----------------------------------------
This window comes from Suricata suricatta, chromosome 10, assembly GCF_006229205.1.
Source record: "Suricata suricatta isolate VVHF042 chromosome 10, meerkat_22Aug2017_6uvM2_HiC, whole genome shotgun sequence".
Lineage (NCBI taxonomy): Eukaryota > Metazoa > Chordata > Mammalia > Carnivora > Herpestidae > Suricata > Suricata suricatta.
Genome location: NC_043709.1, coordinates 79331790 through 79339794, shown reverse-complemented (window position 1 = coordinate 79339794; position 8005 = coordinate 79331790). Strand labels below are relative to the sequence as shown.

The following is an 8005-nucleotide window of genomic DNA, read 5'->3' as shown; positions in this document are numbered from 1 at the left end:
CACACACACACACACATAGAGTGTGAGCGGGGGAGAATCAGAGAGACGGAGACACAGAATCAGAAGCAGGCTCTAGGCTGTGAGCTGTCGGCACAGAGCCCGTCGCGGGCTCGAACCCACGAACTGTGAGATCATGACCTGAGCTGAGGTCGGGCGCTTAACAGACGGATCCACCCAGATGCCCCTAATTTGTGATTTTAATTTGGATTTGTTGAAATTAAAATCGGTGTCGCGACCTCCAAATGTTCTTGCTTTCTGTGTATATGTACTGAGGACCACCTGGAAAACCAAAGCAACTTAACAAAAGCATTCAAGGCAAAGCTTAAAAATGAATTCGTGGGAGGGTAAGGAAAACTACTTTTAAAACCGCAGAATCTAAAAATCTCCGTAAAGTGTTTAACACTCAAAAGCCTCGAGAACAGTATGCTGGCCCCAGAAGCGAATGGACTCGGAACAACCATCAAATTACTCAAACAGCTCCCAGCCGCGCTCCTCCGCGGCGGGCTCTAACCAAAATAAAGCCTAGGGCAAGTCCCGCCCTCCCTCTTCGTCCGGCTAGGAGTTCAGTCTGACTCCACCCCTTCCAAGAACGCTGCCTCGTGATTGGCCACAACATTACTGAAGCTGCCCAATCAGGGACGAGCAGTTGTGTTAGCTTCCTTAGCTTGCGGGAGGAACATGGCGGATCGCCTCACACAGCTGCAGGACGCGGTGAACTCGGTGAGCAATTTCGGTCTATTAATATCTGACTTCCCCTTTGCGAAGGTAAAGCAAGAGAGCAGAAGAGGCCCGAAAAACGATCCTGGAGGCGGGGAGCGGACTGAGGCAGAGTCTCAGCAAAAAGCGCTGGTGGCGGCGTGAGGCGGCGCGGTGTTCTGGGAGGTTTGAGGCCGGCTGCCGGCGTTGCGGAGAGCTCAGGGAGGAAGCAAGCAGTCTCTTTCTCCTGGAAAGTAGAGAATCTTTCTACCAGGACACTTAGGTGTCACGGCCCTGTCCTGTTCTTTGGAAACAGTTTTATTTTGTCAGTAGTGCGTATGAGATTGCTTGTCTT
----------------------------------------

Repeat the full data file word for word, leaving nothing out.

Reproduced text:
This window comes from Suricata suricatta, chromosome 10, assembly GCF_006229205.1.
Source record: "Suricata suricatta isolate VVHF042 chromosome 10, meerkat_22Aug2017_6uvM2_HiC, whole genome shotgun sequence".
Lineage (NCBI taxonomy): Eukaryota > Metazoa > Chordata > Mammalia > Carnivora > Herpestidae > Suricata > Suricata suricatta.
Genome location: NC_043709.1, coordinates 79331790 through 79339794, shown reverse-complemented (window position 1 = coordinate 79339794; position 8005 = coordinate 79331790). Strand labels below are relative to the sequence as shown.

The following is an 8005-nucleotide window of genomic DNA, read 5'->3' as shown; positions in this document are numbered from 1 at the left end:
CACACACACACACACATAGAGTGTGAGCGGGGGAGAATCAGAGAGACGGAGACACAGAATCAGAAGCAGGCTCTAGGCTGTGAGCTGTCGGCACAGAGCCCGTCGCGGGCTCGAACCCACGAACTGTGAGATCATGACCTGAGCTGAGGTCGGGCGCTTAACAGACGGATCCACCCAGATGCCCCTAATTTGTGATTTTAATTTGGATTTGTTGAAATTAAAATCGGTGTCGCGACCTCCAAATGTTCTTGCTTTCTGTGTATATGTACTGAGGACCACCTGGAAAACCAAAGCAACTTAACAAAAGCATTCAAGGCAAAGCTTAAAAATGAATTCGTGGGAGGGTAAGGAAAACTACTTTTAAAACCGCAGAATCTAAAAATCTCCGTAAAGTGTTTAACACTCAAAAGCCTCGAGAACAGTATGCTGGCCCCAGAAGCGAATGGACTCGGAACAACCATCAAATTACTCAAACAGCTCCCAGCCGCGCTCCTCCGCGGCGGGCTCTAACCAAAATAAAGCCTAGGGCAAGTCCCGCCCTCCCTCTTCGTCCGGCTAGGAGTTCAGTCTGACTCCACCCCTTCCAAGAACGCTGCCTCGTGATTGGCCACAACATTACTGAAGCTGCCCAATCAGGGACGAGCAGTTGTGTTAGCTTCCTTAGCTTGCGGGAGGAACATGGCGGATCGCCTCACACAGCTGCAGGACGCGGTGAACTCGGTGAGCAATTTCGGTCTATTAATATCTGACTTCCCCTTTGCGAAGGTAAAGCAAGAGAGCAGAAGAGGCCCGAAAAACGATCCTGGAGGCGGGGAGCGGACTGAGGCAGAGTCTCAGCAAAAAGCGCTGGTGGCGGCGTGAGGCGGCGCGGTGTTCTGGGAGGTTTGAGGCCGGCTGCCGGCGTTGCGGAGAGCTCAGGGAGGAAGCAAGCAGTCTCTTTCTCCTGGAAAGTAGAGAATCTTTCTACCAGGACACTTAGGTGTCACGGCCCTGTCCTGTTCTTTGGAAACAGTTTTATTTTGTCAGTAGTGCGTATGAGATTGCTTGTCTT